Well, the Rockies have the worst run-differential in the majors and failed to meet Owner Dick Monfort’s lofty preseason expectations when he said “I think we can play .500 ball.”

At least Kris Bryant is actually playing games now following his injury-riddled start after signing the major deal there in free agency. The silver lining for Rockies fans is just that they always get to see a “Pac-12 after dark” college football score in baseball with all the crazy runs scored at Coors Field, a beautiful ballpark to just spend an evening. That’s the unfortunate expectations Monfort probably approaches every season with, hence their lack of success.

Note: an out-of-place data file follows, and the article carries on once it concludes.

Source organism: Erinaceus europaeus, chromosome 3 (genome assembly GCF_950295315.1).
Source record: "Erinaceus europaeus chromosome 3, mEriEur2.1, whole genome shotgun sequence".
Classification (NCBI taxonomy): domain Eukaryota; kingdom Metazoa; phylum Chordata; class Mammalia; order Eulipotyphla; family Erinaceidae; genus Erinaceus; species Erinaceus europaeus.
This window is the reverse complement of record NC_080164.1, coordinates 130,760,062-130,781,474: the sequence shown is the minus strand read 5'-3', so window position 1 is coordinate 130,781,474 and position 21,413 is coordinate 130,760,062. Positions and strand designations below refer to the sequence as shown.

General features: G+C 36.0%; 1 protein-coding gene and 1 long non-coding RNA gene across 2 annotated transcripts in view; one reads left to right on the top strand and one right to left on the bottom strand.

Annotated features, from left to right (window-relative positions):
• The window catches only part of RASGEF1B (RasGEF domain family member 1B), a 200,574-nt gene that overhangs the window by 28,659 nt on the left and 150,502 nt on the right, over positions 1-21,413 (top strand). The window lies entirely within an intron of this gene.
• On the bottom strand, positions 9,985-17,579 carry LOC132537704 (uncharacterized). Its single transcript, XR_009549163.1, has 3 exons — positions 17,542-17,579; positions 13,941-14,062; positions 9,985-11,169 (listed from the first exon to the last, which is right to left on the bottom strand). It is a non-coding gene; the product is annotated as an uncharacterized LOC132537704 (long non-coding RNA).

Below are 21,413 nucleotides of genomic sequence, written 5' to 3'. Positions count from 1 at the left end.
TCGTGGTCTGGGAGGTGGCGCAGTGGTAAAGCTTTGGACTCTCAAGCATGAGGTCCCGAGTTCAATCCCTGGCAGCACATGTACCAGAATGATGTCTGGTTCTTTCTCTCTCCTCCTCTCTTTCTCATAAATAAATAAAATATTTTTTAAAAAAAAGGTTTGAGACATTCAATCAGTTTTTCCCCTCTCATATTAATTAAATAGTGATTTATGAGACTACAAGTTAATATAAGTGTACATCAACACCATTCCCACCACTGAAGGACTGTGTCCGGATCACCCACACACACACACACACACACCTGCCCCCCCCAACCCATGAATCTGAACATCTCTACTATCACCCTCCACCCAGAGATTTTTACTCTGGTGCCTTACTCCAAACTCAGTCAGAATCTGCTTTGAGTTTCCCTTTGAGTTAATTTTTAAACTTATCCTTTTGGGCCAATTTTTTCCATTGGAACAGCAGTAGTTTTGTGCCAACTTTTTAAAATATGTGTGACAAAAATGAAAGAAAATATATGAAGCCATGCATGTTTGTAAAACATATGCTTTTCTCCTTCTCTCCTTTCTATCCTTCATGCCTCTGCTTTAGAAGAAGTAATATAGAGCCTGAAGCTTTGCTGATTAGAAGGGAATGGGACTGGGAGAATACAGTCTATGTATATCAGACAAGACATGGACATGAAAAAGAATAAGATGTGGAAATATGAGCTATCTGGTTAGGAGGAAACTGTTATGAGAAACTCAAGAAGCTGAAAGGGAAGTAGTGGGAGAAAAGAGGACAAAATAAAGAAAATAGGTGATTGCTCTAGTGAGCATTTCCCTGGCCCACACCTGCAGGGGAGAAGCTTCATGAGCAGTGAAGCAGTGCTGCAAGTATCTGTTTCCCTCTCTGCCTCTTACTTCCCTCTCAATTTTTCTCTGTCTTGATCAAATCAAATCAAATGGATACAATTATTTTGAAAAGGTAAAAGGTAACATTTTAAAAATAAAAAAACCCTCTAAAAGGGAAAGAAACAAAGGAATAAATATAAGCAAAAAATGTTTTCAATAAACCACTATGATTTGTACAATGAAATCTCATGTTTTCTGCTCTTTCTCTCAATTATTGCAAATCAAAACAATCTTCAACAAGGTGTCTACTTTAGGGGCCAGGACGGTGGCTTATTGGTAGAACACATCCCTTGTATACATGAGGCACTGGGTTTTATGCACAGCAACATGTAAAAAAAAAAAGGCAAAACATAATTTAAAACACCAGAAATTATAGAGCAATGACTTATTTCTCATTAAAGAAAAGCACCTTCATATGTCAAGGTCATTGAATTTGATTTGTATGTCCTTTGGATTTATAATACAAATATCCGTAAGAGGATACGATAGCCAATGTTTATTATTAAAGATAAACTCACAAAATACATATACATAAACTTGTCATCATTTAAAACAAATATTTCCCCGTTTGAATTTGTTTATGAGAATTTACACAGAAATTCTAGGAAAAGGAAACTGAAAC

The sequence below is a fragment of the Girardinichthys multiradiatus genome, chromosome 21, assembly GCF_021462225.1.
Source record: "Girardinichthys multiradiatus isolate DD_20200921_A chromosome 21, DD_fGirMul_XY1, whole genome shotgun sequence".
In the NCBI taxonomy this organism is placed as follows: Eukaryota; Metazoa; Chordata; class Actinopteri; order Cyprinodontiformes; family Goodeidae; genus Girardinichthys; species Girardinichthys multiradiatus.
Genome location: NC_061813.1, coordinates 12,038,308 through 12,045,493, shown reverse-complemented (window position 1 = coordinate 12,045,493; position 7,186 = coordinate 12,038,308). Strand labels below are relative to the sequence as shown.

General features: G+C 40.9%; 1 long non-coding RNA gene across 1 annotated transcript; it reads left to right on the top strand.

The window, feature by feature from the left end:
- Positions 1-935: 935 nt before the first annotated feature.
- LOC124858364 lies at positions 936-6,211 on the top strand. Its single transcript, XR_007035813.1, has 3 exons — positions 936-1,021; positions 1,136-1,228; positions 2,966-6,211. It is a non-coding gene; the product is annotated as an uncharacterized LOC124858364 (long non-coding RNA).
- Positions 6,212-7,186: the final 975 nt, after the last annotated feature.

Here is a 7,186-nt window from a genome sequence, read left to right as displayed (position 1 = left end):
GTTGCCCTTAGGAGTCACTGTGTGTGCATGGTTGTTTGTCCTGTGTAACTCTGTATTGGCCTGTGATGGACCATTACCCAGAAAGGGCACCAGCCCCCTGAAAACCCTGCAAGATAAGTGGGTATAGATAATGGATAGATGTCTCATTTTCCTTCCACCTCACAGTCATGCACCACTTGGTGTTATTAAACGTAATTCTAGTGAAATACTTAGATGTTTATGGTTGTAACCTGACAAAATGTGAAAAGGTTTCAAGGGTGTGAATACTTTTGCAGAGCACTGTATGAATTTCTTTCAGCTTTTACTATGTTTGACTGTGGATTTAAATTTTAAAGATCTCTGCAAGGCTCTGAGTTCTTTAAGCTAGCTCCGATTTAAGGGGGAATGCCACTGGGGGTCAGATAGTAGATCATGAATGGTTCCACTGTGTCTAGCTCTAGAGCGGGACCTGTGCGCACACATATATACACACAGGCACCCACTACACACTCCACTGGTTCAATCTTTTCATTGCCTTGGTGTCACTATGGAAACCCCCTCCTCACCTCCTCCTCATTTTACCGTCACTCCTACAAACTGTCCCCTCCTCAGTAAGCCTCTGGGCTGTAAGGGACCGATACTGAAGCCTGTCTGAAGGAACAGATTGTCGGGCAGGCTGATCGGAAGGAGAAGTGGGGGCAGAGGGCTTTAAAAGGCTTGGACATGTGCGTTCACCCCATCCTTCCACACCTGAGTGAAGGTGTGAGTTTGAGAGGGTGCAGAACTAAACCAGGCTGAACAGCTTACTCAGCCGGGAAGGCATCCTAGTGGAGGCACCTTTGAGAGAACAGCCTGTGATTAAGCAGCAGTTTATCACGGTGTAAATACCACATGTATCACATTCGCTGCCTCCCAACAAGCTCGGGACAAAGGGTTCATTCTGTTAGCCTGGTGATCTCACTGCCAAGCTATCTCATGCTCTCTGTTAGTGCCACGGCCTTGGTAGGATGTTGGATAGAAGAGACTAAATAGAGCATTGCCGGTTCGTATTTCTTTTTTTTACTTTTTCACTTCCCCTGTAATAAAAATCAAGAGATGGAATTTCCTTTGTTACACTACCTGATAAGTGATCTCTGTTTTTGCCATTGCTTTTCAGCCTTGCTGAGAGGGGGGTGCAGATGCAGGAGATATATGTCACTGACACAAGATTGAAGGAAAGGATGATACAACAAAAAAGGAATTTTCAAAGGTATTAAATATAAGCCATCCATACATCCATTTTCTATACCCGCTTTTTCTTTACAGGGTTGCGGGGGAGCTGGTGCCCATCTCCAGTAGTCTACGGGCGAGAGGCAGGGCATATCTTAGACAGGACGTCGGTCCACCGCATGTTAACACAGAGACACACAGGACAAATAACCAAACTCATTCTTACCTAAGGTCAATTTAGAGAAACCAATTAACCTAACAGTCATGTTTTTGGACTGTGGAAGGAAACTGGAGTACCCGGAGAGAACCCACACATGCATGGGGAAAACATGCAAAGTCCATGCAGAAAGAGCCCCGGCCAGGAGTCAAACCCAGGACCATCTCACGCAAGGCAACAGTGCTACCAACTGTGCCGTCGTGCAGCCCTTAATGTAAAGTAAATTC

1. Kansas City Royals

The Royals only silver lining is that Bobby Witt Jr. seems to have fixed his swing approach at the plate and finally looks like the bonafide star that he was believed to be when they drafted him 2nd overall in 2019. He’s the first player to have 20 homers and 30 steals in his first two seasons, and at just 23, he’s the man you want to build around.

The problem is quite literally everything else. The Royals have teetered with a record worse than the A’s at certain points during the season, and they have the 29th-ranked farm system in baseball. In other words, there’s not a lot of talent coming through the pipeline that matches Witt’s timeline.